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JetBlue, a low-cost airline has witnessed phenomenal growth over the last few years, and is now ranked as the fifth largest airline in the United States. However, a recent crippling of its services at JFK airport in February 2007 exposed the vulnerability of such low cost airlines…
Rising fuel costs forced cost cutting measures and hence necessary upgrades were put on the back burner. Flight and crew scheduling systems, reservation and call-center systems all need to be upgraded if the airline wants to retain its passenger share. Parallels are already being drawn to People Airline Express, another low cost carrier that sank without a trace in 1997 under similar constraints as are being faced by JetBlue today. JetBlue however, still has something going for it in the form of a healthy balance sheet, and $699 million in cash. It has also re-structured its ambitious growth plans as it tries to consolidate its operations.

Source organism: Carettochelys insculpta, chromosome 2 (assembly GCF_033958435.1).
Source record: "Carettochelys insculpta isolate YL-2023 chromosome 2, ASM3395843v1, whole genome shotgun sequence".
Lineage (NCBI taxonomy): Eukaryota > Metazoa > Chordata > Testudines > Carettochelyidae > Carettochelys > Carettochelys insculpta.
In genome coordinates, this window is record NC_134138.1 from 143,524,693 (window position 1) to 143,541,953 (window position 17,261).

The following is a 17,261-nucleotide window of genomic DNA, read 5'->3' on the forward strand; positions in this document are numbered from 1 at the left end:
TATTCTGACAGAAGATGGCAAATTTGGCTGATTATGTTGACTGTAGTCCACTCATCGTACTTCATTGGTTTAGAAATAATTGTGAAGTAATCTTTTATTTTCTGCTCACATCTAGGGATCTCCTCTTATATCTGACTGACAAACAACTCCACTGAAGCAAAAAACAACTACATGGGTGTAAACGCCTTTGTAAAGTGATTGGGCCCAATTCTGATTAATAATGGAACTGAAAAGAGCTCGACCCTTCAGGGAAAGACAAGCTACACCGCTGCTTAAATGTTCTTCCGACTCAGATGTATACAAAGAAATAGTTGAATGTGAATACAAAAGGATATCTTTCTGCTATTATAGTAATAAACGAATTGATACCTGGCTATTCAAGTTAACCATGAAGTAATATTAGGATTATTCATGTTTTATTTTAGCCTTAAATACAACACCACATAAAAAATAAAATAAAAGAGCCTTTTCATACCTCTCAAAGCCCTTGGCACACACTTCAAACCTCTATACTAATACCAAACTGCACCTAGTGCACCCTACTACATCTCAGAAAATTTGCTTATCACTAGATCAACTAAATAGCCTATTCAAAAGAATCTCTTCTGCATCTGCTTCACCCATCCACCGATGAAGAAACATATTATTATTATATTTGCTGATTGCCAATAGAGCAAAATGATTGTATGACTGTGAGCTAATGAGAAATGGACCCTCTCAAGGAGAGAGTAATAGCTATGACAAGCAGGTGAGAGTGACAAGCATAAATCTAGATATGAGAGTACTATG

The problem JetBlue is facing is basically that, "rapid expansion [has] outstripped management's ability to keep everything together". Rough and ready methods, suitable for small, low-cost operations contribute to profitability. But these methods start falling apart when the size of the operations cross a certain optimum level. At this stage JetBlue risks having the same overheads and union problems, as do other larger carriers, thereby nullifying the advantage of being a low cost carrier.
In October 2005, after six years of double-digit growth, Avon sales suddenly slumped all over the world as, "the global diversity that had long propped up the company's performance suddenly began to weigh it down". ...
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